And now we come to the Tiguan’s warning light.  “Kim, at first glance it looks as though you may be having an issue with the turbo”, a comment which struck fear to my heart (and more especially to my wallet) because a new turbo is over $1,500 and double that for installation.  So I waited with trepidation for the final diagnosis, hoping that maybe it was just the sensor that was at fault (only a few hundred dollars to replace that).

It was neither.  “It looks as though you’ve had some serious rodent infestation, and they’ve chewed the wires connecting the sensor to the turbo.”

Cost of replacing the wire (which, of course, in the modern parlance means a new sensor because it’s a single unit):  $160 plus labor.

So all in all, what had threatened to cost me close to $5,000 to fix both cars in 2020, eventually cost me less than $500 in 2021.

And the clothes dryer was duly attended to — turns out it was the control panel at fault, and not the heating coil or motor — and the fix took less than half an hour.

So life is good, so far in 2021.  But later in the month will come the Presidential Inauguration, whereupon I expect not only socialism but crotch-eating crickets to follow soon thereafter.

You heard it here first.

Reverse Flow

Here’s the background:

The number of Los Angeles residents moving to Dallas and Houston declined in those years, but the number of Angelenos moving to Plano, Texas, tripled.

Or, rendered pictorially:

Yuck.  The only Texans in favor of more Californians in the state are people about to sell their houses (and I already sold mine), or Democrat politicians.


I think I may have figured out what was happening with WordPoop (think “automatic update” and you won’t be far from the truth).  To test this, please respond in comments if the entire passage below gets posted (it ends, “So Jules licks the symbol at the end of the first chapter…” )

Julia (“Jules”) Wakefield is a twenty-five year old secretary who works at a British government agency, in a department so boring and inconsequential that everybody who’s ever worked there leaves it off their resume.

That’s during the day. At night, however, she is a fantasy maven: a mistress of a popular Internet website which explores and plays in the world of fantasy, and she is constantly looking out for The Next Big Fantasy Thing for her many hundreds of online fans and followers.

So when she discovers that her little neighborhood bookstore has found an obscure fantasy series from the 1930s, she buys the books; but when she reads them, she’s puzzled. The writing isn’t much good, the characters nothing unusual for the fantasy world, and the scenarios, while filled with erotic adventure, are quite bland, even though they do feature the standard fare of goblins, trolls, fairies and elves.

She posts her opinion online, and is mortified at the response from her readers in the comments section: “Missed the point,” “How could you be unmoved by the experience?” and the most cutting, “I thought you were smarter than this” are but a few of the remarks. She’s about to close the comments, when the very last one appears: “Did you not lick the symbol?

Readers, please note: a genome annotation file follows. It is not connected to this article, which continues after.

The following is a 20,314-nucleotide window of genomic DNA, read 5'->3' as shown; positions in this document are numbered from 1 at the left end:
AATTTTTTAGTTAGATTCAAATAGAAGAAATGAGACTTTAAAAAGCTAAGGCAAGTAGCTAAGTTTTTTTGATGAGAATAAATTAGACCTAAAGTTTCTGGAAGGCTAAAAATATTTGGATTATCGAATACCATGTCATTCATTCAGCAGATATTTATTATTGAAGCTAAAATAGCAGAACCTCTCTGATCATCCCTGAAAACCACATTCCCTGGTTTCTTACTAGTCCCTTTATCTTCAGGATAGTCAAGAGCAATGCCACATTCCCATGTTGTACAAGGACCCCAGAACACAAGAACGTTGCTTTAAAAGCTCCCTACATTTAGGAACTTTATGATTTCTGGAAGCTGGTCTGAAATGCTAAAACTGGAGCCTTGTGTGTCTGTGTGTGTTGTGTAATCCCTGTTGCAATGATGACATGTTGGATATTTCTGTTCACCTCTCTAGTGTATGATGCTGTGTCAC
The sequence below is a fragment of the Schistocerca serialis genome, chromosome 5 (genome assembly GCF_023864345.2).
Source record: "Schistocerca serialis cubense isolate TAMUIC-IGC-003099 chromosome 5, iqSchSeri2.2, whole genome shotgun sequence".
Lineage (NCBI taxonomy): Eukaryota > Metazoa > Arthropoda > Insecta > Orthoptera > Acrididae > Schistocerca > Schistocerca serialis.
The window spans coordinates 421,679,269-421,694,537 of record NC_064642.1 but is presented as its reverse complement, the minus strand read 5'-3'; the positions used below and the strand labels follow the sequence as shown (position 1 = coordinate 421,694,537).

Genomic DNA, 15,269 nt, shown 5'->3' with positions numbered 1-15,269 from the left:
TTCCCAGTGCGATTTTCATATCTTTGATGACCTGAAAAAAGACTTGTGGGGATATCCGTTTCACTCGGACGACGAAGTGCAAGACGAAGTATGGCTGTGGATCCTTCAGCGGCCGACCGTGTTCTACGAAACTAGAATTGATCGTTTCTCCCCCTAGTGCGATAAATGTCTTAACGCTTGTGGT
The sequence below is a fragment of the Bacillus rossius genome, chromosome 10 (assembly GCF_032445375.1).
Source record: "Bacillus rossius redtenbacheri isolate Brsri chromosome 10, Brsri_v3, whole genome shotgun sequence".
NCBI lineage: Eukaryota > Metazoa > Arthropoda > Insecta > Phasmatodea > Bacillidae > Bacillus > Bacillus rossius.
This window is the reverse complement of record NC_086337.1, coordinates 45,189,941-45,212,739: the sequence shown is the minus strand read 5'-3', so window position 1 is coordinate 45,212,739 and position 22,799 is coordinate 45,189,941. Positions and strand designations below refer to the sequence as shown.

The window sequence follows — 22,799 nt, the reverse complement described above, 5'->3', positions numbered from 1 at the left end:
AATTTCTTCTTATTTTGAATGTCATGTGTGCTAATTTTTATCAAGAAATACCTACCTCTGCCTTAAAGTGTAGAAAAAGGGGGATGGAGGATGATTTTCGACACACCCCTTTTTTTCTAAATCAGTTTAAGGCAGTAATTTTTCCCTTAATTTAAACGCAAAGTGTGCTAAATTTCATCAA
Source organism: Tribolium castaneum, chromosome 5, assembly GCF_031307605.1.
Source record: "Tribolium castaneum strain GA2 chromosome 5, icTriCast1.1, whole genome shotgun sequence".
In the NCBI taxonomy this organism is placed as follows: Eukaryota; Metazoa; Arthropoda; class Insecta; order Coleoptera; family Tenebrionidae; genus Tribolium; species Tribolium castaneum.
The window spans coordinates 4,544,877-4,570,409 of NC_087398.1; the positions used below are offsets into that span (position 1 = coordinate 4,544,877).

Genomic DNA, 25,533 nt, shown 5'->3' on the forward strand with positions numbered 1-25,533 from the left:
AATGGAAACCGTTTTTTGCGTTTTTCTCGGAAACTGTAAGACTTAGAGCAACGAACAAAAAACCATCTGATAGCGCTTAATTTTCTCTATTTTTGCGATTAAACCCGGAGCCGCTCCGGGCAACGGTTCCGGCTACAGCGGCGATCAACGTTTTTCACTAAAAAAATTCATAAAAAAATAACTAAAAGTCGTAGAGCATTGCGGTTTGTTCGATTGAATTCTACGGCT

Jules has no idea what this means, so she emails the commenter for an explanation, and in the response, she discovers the secret of the books’ popularity.

At the end of each chapter there appears a large, strange symbol (a different one for each book). Her reader tells her that if Julie licks the symbol, she will instantly be transported into the book and story itself, and will appear as a participant in the story at the beginning of the chapter, as the storyteller. (All the books are written in the first person.) When the chapter ends, the reader explains, she will be returned to reality, none the worse for wear, with absolutely no time having elapsed since she licked the symbol, and the chapter will have been magically rewritten with herself as the new storyteller, and the symbol will have disappeared.

The only problem is that while in the story, if she changes any part of the storyline in any way, even by misquoting the dialogue, the entire story will change from that point on, and she will not be able to control what happens. Only the occurrence of the last sentence in the original chapter can bring her back to reality—e.g. “At that moment, the door to the room opened, and a strange figure entered the room.

The kicker is that if the last sentence cannot occur—say, if the door has already been destroyed by a phantom attacker—then she will no longer be able to return to reality, and will be trapped inside the story until the end of the next chapter. Worse still, if she happens to be killed in the story, she will instantly be transported back to reality, and could suffer a fatal heart attack, or not.

So Jules licks the symbol at the end of the first chapter…

And yes, it’s the premise for a series of novels I had planned to write several years ago, but lost interest therein because “fantasy”.

Update:  Okay, I think I’ve figured it out.  Normal service will resume tomorrow.